The results of all the planning were three scenarios that were played over five larp sessions with each team. Every larp session consisted of a workshop, a larp and a debrief. During the larps half of the team played characters, while the other half trained observation skills. The participants who trained observation skills received an observation form written for one character they were going to pay special attention to, and took notes during the larp. The workshop and debrief were the same for the whole team. I personally ran all of the sessions. I played the role of “supervisor” in the larps, assigning the characters a task at the beginning of the larp and requesting a solution at the end. Sometimes a superior officer would sit in and provide additional feedback during the debrief.
The characters were written with one of the four base functions – nurture, control, opposition or dependence – at its core. The character sheets were one-pagers containing a character name; a “title” describing the type (for example the grandparent, the analytic, the inspirator, etc); a base function (nurture, control, opposition, etc); three keywords (business-like, effective, conforming, etc); two personal goals (keeping things the way they have always been, become the new boss of the company, etc); relations to the other characters; and finally a list of suggested actions (mimic others, ask how they are feeling, give praise, help and comfort, give a hug, etc).Typical traits from each function were exaggerated.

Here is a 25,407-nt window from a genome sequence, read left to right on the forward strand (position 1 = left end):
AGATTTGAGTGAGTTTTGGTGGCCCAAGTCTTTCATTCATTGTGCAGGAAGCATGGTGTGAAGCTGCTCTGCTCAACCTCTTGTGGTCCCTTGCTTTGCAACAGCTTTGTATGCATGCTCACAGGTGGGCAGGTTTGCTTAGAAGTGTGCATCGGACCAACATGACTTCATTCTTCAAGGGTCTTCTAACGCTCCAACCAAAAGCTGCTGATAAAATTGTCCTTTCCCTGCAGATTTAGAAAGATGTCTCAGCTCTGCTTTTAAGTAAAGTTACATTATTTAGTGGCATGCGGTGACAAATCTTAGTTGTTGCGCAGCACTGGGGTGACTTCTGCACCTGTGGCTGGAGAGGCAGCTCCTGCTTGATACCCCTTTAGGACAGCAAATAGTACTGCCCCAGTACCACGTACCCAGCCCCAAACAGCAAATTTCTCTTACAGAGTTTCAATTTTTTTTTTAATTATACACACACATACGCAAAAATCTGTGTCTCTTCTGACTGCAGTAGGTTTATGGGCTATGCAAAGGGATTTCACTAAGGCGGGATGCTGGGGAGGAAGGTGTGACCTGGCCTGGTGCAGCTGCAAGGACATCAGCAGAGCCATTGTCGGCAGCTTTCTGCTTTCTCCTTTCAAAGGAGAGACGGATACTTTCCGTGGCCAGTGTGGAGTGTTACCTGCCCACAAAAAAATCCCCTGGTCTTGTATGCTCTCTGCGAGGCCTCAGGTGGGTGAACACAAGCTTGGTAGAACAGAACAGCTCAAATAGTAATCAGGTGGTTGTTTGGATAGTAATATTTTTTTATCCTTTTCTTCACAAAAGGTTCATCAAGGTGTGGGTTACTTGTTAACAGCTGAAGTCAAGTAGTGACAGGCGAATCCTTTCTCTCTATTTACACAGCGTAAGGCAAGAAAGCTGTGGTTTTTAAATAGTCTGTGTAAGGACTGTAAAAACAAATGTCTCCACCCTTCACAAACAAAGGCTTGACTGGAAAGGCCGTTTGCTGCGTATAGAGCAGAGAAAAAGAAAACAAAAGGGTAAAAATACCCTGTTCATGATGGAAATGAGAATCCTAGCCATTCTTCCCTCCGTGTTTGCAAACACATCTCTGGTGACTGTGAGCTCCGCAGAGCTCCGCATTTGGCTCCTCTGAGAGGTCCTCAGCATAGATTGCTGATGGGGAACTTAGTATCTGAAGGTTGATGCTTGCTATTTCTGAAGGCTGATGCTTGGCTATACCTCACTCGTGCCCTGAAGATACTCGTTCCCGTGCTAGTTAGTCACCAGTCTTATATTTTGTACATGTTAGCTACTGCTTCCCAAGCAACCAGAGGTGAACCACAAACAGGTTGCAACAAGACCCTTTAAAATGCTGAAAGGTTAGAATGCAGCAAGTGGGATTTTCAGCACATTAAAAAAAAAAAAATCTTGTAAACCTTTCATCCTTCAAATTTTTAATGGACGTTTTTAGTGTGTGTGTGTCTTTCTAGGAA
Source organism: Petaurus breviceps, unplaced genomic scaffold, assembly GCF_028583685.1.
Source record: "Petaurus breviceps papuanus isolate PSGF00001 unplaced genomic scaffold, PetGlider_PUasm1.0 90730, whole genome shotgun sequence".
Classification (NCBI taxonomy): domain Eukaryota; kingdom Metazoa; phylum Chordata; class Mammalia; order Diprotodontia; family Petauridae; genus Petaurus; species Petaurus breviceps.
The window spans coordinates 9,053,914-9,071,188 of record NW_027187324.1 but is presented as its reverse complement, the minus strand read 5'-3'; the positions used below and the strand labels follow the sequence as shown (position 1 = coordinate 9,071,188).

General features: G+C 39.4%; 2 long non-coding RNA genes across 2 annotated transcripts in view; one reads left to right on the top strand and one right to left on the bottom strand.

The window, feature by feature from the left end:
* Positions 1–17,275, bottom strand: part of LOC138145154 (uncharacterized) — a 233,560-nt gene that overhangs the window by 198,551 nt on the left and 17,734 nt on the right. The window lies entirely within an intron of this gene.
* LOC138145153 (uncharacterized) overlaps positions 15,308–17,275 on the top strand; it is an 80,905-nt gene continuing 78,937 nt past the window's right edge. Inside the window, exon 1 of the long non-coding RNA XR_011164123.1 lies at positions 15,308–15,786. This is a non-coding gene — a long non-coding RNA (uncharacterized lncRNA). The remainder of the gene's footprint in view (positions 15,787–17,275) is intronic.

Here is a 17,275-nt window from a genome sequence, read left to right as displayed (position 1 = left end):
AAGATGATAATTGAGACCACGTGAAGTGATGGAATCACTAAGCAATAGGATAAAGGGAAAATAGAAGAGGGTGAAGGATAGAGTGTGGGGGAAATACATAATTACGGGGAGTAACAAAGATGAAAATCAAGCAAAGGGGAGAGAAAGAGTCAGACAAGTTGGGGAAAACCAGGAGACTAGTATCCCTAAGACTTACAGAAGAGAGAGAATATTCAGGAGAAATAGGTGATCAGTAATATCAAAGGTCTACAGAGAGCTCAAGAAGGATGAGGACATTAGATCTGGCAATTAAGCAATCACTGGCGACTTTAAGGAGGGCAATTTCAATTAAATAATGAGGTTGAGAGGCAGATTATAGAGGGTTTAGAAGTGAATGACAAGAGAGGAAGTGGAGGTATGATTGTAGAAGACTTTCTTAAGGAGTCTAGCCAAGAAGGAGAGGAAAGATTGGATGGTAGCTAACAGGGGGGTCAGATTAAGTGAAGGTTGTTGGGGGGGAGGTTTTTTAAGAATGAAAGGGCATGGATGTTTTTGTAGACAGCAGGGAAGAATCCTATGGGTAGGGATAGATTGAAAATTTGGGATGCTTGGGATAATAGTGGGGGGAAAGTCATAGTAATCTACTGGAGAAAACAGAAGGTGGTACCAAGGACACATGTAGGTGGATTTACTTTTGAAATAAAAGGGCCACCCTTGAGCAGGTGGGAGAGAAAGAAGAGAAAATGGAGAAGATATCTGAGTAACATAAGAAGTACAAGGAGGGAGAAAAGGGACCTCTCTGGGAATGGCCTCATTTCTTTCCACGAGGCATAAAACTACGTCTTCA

The scenarios were set in civilian settings, and were themselves designed to not take too much focus; the main focus was on practising the behaviours connected to the function each character represented. During the workshop, I gave a short presentation of each character. The cadets could then choose which character they wanted to play, and were encouraged to pick characters they thought would challenge them. They also made suggestions for what roles their teammates should practice based on their areas with potential for improvement. However, there were a limited number of characters for each larp, so everyone didn’t get the character they wanted the most every time.